Click on number for test-specific information in the ARUP Laboratory Test Directory

CBC with Platelet Count and Automated Differential 0040003
Method: Automated Cell Count/Differential

Blood Culture 0060102
Method: Continuous Monitoring Blood Culture/Identification


Testing is limited to the University of Utah Health Sciences Center

Typically requires ≥2 sites

Wound Culture and Gram Stain 0060132
Method: Stain/Culture/Identification


Anaerobe culture is NOT included with this order

Cerebrospinal Fluid (CSF) Culture and Gram Stain 0060106
Method: Stain/Culture/Identification

Electrolyte Panel 0020410
Method: Quantitative Ion-Selective Electrode/Enzymatic

Renal Function Panel 0020144
Method: Quantitative Chemiluminescent Immunoassay/Quantitative Enzyme-Linked Immunosorbent Assay

Hepatic Function Panel 0020416
Method: Quantitative Enzymatic/Quantitative Spectrophotometry

C-Reactive Protein 0050180
Method: Quantitative Immunoturbidimetry


Normal CRP does not rule out sepsis

Does not peak for ≥48 hours after infection starts

Does not differentiate between sepsis and SIRS

Cell Count, Body Fluid 0095019
Method: Cell Count/Differential

Procalcitonin 0020763
Method: Immunofluorescence


May not be elevated in severe local infection

May be elevated in other conditions such as burns, trauma, and extensive surgery

Does not differentiate between sepsis and SIRS

Additional Tests Available

Body Fluid Culture and Gram Stain 0060108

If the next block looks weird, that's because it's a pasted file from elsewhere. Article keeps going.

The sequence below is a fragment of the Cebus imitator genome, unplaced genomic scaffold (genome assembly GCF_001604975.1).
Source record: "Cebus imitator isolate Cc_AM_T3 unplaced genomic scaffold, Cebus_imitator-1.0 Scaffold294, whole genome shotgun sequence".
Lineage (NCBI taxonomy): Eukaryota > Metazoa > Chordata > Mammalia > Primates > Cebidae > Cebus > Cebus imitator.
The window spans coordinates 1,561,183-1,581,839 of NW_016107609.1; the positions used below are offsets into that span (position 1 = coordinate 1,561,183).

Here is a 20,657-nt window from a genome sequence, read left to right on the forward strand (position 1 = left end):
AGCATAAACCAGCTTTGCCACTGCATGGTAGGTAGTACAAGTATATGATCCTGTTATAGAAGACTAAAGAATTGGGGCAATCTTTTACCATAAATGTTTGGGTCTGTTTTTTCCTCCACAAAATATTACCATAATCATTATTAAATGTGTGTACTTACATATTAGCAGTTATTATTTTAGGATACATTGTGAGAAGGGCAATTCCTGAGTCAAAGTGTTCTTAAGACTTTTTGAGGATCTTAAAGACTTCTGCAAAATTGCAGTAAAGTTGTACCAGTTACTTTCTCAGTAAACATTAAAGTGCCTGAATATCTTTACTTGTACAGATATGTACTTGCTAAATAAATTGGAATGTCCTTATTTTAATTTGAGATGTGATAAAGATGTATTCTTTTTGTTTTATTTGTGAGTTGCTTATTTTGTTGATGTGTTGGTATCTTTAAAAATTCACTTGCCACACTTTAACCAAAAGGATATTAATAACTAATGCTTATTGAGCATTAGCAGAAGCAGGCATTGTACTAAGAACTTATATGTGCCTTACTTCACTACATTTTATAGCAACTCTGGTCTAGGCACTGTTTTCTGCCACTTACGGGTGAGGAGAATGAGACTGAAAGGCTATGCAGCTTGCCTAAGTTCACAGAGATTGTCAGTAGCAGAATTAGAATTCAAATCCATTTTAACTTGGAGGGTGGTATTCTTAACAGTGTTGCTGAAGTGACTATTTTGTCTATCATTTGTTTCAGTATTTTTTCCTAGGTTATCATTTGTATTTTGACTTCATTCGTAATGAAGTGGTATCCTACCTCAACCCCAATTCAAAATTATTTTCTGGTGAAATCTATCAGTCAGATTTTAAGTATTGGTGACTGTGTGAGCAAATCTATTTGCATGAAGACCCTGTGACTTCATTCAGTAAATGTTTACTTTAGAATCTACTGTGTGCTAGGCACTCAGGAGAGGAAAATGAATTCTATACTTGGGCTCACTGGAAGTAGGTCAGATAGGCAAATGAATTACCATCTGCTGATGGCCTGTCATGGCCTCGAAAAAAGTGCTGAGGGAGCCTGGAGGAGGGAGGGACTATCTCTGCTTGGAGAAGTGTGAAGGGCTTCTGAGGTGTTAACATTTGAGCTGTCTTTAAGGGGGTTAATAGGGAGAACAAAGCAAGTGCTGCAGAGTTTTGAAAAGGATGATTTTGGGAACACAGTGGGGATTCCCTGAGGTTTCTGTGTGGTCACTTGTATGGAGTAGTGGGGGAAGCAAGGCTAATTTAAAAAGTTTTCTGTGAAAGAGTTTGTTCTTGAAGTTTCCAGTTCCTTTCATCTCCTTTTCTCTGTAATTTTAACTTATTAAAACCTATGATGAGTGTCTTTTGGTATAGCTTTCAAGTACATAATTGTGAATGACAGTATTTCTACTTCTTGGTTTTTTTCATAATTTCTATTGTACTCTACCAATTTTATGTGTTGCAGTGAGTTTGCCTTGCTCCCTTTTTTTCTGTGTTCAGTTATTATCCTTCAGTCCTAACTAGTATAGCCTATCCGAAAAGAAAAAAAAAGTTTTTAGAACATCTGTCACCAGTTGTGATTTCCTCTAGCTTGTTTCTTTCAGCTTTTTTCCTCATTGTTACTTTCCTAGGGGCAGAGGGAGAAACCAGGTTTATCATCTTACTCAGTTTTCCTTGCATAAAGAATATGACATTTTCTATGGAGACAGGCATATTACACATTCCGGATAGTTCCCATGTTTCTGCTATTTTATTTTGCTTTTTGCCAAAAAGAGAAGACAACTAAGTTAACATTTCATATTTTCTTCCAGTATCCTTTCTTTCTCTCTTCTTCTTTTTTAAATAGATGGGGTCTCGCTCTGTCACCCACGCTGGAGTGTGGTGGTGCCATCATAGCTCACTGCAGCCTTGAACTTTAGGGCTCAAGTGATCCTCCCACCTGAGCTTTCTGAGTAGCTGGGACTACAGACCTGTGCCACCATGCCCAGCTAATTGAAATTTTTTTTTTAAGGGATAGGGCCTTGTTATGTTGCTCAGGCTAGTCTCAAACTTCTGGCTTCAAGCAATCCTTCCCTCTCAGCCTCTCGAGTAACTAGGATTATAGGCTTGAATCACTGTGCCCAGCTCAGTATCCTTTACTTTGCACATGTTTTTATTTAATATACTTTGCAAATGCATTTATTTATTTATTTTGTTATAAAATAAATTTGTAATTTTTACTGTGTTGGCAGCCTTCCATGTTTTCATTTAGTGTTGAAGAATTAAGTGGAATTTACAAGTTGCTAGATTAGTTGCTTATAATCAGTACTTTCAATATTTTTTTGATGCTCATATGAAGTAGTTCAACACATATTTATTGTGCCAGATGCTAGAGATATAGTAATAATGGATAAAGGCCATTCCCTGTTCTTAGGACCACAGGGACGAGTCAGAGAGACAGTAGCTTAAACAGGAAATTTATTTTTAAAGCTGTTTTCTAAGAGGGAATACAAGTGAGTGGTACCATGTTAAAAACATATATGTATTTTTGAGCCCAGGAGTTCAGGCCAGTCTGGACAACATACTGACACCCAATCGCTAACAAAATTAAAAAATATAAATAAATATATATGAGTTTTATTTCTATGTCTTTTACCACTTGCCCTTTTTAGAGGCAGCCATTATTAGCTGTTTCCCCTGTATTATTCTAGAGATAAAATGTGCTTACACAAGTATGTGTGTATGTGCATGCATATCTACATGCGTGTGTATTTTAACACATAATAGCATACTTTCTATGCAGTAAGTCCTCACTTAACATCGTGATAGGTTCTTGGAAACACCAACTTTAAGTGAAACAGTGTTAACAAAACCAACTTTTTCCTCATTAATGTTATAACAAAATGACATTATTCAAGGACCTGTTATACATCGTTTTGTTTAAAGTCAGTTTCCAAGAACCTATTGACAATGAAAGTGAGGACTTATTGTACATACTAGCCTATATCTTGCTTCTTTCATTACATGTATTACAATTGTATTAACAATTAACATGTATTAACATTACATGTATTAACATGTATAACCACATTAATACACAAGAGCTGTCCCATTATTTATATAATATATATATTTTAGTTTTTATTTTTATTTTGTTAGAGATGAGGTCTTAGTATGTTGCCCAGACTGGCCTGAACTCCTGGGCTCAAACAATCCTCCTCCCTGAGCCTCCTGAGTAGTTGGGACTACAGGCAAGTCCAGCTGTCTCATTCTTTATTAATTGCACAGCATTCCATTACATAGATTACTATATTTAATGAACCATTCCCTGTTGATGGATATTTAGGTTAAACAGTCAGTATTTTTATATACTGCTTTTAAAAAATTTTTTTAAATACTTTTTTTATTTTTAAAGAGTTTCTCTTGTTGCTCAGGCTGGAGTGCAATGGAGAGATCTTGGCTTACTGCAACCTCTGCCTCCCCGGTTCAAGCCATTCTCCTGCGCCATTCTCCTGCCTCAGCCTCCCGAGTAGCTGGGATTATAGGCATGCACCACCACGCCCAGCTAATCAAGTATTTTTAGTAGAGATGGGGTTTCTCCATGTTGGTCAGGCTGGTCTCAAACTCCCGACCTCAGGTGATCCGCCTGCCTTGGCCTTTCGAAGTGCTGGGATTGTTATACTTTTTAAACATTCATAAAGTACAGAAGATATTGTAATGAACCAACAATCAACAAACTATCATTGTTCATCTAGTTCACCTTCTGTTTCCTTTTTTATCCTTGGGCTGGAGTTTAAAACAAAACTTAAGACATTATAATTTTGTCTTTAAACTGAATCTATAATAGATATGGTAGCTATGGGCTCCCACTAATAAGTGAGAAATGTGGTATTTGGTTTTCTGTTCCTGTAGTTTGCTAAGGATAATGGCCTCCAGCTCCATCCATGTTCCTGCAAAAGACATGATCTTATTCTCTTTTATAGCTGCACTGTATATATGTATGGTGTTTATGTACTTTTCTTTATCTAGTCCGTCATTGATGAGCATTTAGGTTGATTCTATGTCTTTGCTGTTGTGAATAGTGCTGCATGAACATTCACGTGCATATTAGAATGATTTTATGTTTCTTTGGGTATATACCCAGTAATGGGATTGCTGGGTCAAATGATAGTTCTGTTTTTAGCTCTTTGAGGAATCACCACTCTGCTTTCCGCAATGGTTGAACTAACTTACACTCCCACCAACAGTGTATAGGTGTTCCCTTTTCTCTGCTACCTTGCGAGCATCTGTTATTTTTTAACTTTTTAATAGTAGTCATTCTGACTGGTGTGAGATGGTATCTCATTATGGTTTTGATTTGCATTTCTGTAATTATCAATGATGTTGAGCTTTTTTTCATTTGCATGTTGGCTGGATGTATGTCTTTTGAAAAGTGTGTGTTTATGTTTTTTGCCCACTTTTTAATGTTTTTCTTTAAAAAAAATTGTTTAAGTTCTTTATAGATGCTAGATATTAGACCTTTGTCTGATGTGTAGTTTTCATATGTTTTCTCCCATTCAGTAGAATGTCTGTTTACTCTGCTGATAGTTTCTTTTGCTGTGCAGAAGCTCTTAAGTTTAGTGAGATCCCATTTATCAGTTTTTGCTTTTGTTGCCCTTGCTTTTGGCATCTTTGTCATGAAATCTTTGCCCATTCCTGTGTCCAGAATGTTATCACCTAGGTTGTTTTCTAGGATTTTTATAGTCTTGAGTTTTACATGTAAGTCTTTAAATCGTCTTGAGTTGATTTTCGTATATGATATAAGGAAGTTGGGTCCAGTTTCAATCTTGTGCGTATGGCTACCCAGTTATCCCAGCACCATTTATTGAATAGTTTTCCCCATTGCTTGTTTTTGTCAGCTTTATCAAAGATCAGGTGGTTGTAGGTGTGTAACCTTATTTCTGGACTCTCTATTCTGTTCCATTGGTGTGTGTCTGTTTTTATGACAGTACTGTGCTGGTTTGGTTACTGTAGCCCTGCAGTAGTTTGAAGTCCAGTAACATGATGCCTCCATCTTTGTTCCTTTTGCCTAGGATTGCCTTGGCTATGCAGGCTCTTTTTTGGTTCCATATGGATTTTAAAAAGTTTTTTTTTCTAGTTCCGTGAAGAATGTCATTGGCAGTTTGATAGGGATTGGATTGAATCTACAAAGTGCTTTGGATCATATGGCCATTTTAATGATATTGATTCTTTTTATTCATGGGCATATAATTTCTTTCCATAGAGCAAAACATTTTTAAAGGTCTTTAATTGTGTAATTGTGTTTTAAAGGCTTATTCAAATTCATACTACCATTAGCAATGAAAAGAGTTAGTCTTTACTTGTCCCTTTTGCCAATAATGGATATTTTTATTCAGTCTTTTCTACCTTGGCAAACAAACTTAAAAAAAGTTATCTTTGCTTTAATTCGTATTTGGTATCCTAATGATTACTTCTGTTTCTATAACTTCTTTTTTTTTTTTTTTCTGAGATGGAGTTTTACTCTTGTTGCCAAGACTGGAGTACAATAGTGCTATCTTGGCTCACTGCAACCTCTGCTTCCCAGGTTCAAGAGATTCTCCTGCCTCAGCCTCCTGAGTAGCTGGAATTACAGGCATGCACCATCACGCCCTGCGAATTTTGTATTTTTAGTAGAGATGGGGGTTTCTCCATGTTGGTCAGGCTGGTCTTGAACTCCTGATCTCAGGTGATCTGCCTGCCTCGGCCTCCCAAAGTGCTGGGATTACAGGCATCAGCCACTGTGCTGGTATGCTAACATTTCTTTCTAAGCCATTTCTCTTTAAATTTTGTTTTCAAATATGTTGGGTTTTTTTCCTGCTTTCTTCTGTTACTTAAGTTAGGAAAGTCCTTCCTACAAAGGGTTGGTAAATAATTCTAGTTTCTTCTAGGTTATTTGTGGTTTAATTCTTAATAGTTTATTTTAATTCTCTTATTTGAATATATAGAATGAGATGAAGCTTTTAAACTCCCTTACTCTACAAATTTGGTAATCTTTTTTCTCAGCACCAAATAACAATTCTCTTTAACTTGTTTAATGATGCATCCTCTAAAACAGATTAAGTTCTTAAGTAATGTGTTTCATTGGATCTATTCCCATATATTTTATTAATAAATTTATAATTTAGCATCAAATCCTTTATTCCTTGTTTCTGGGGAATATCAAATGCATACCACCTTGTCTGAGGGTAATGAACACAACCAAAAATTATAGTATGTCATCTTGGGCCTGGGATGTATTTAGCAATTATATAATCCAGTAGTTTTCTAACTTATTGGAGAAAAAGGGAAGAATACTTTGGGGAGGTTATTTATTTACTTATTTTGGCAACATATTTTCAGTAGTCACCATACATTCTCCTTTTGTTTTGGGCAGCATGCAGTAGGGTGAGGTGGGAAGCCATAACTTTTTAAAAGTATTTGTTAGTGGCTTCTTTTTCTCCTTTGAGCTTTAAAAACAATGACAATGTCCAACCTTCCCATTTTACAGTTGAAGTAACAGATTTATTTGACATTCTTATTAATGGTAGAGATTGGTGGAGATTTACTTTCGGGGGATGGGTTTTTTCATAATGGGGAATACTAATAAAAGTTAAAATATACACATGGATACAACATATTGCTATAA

Method: Stain/Culture/Identification


Anaerobe culture is NOT included with this order


Dellinger R, Levy M, Rhodes A, Annane D, Gerlach H, Opal S, Sevransky J, Sprung C, Douglas I, Jaeschke R, Osborn T, Nunnally M, Townsend S, Reinhart K, Kleinpell R, Angus D, Deutschman C, Machado F, Rubenfeld G, Webb S, Beale R, Vincent J, Moreno R, Surviving Sepsis Campaign Guidelines Committee including The Pediatric Subgroup. Surviving Sepsis Campaign: international guidelines for management of severe sepsis and septic shock, 2012. Intensive Care Med. 2013; 39(2): 165-228. PubMed

General References

Becker K, Snider R, Nylen E. Procalcitonin assay in systemic inflammation, infection, and sepsis: clinical utility and limitations. Crit Care Med. 2008; 36(3): 941-52. PubMed

Cawcutt K, Peters S. Severe sepsis and septic shock: clinical overview and update on management. Mayo Clin Proc. 2014; 89(11): 1572-8. PubMed

Faix J. Established and novel biomarkers of sepsis. Biomark Med. 2011; 5(2): 117-30. PubMed

Gerlach H, Toussaint S. Sensitive, specific, predictive… statistical basics: how to use biomarkers. Crit Care Clin. 2011; 27(2): 215-27. PubMed

Jones A, Fiechtl J, Brown M, Ballew J, Kline J. Procalcitonin test in the diagnosis of bacteremia: a meta-analysis. Ann Emerg Med. 2007; 50(1): 34-41. PubMed

Kibe S, Adams K, Barlow G. Diagnostic and prognostic biomarkers of sepsis in critical care. J Antimicrob Chemother. 2011; 66 Suppl 2: ii33-40. PubMed

Meisner M. Update on procalcitonin measurements. Ann Lab Med. 2014; 34(4): 263-73. PubMed

Schneider H, Lam Q. Procalcitonin for the clinical laboratory: a review. Pathology. 2007; 39(4): 383-90. PubMed

Schuetz P, Christ-Crain M, Müller B. Biomarkers to improve diagnostic and prognostic accuracy in systemic infections. Curr Opin Crit Care. 2007; 13(5): 578-85. PubMed

Tang B, Eslick G, Craig J, McLean A. Accuracy of procalcitonin for sepsis diagnosis in critically ill patients: systematic review and meta-analysis. Lancet Infect Dis. 2007; 7(3): 210-7. PubMed

References from the ARUP Institute for Clinical and Experimental Pathology®

Blaschke A, Heyrend C, Byington C, Fisher M, Barker E, Garrone N, Thatcher S, Pavia A, Barney T, Alger G, Daly J, Ririe K, Ota I, Poritz M. Rapid identification of pathogens from positive blood cultures by multiplex polymerase chain reaction using the FilmArray system. Diagn Microbiol Infect Dis. 2012; 74(4): 349-55. PubMed

Medical Reviewers

Last Update: December 2015